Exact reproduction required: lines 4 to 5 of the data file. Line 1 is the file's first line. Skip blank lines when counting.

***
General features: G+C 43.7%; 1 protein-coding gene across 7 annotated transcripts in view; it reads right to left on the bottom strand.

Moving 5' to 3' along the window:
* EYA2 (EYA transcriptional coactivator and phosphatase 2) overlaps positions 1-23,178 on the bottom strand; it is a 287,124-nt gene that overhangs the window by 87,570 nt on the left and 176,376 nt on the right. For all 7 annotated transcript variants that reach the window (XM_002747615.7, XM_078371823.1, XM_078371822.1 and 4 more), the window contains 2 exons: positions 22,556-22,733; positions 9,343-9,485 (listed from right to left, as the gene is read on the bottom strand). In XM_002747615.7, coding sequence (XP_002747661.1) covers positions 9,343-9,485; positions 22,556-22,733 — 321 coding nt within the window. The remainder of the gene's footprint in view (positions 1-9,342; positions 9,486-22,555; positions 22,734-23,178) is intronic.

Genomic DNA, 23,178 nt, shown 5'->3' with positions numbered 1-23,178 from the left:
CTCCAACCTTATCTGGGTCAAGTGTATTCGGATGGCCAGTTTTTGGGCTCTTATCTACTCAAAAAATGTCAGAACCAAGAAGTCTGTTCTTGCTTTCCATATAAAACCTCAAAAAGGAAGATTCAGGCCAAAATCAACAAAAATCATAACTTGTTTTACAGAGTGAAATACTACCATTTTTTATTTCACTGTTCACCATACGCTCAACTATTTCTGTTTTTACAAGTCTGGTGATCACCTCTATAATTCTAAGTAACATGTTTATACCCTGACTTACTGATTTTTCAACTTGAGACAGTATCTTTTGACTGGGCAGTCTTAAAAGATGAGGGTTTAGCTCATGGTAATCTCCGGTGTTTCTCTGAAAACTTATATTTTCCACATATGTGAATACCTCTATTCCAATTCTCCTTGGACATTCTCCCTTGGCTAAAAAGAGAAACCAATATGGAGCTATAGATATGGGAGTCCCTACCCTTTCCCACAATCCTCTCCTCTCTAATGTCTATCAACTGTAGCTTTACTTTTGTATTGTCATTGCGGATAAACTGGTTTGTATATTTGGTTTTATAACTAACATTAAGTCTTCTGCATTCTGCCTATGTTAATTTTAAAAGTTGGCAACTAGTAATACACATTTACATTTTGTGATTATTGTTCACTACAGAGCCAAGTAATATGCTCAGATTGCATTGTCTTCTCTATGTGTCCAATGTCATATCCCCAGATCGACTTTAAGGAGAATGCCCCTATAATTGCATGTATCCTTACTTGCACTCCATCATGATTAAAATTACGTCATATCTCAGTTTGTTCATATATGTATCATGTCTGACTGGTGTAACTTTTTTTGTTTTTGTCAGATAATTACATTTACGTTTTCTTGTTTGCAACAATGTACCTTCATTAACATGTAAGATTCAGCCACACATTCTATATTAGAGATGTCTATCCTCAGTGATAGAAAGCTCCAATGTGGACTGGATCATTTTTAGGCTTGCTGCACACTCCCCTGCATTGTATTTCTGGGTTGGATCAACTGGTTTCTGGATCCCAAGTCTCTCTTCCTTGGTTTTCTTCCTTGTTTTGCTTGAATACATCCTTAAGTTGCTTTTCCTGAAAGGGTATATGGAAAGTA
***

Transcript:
Genomic DNA, 23,178 nt, shown 5'->3' with positions numbered 1-23,178 from the left:
CTCCAACCTTATCTGGGTCAAGTGTATTCGGATGGCCAGTTTTTGGGCTCTTATCTACTCAAAAAATGTCAGAACCAAGAAGTCTGTTCTTGCTTTCCATATAAAACCTCAAAAAGGAAGATTCAGGCCAAAATCAACAAAAATCATAACTTGTTTTACAGAGTGAAATACTACCATTTTTTATTTCACTGTTCACCATACGCTCAACTATTTCTGTTTTTACAAGTCTGGTGATCACCTCTATAATTCTAAGTAACATGTTTATACCCTGACTTACTGATTTTTCAACTTGAGACAGTATCTTTTGACTGGGCAGTCTTAAAAGATGAGGGTTTAGCTCATGGTAATCTCCGGTGTTTCTCTGAAAACTTATATTTTCCACATATGTGAATACCTCTATTCCAATTCTCCTTGGACATTCTCCCTTGGCTAAAAAGAGAAACCAATATGGAGCTATAGATATGGGAGTCCCTACCCTTTCCCACAATCCTCTCCTCTCTAATGTCTATCAACTGTAGCTTTACTTTTGTATTGTCATTGCGGATAAACTGGTTTGTATATTTGGTTTTATAACTAACATTAAGTCTTCTGCATTCTGCCTATGTTAATTTTAAAAGTTGGCAACTAGTAATACACATTTACATTTTGTGATTATTGTTCACTACAGAGCCAAGTAATATGCTCAGATTGCATTGTCTTCTCTATGTGTCCAATGTCATATCCCCAGATCGACTTTAAGGAGAATGCCCCTATAATTGCATGTATCCTTACTTGCACTCCATCATGATTAAAATTACGTCATATCTCAGTTTGTTCATATATGTATCATGTCTGACTGGTGTAACTTTTTTTGTTTTTGTCAGATAATTACATTTACGTTTTCTTGTTTGCAACAATGTACCTTCATTAACATGTAAGATTCAGCCACACATTCTATATTAGAGATGTCTATCCTCAGTGATAGAAAGCTCCAATGTGGACTGGATCATTTTTAGGCTTGCTGCACACTCCCCTGCATTGTATTTCTGGGTTGGATCAACTGGTTTCTGGATCCCAAGTCTCTCTTCCTTGGTTTTCTTCCTTGTTTTGCTTGAATACATCCTTAAGTTGCTTTTCCTGAAAGGGTATATGGAAAGTA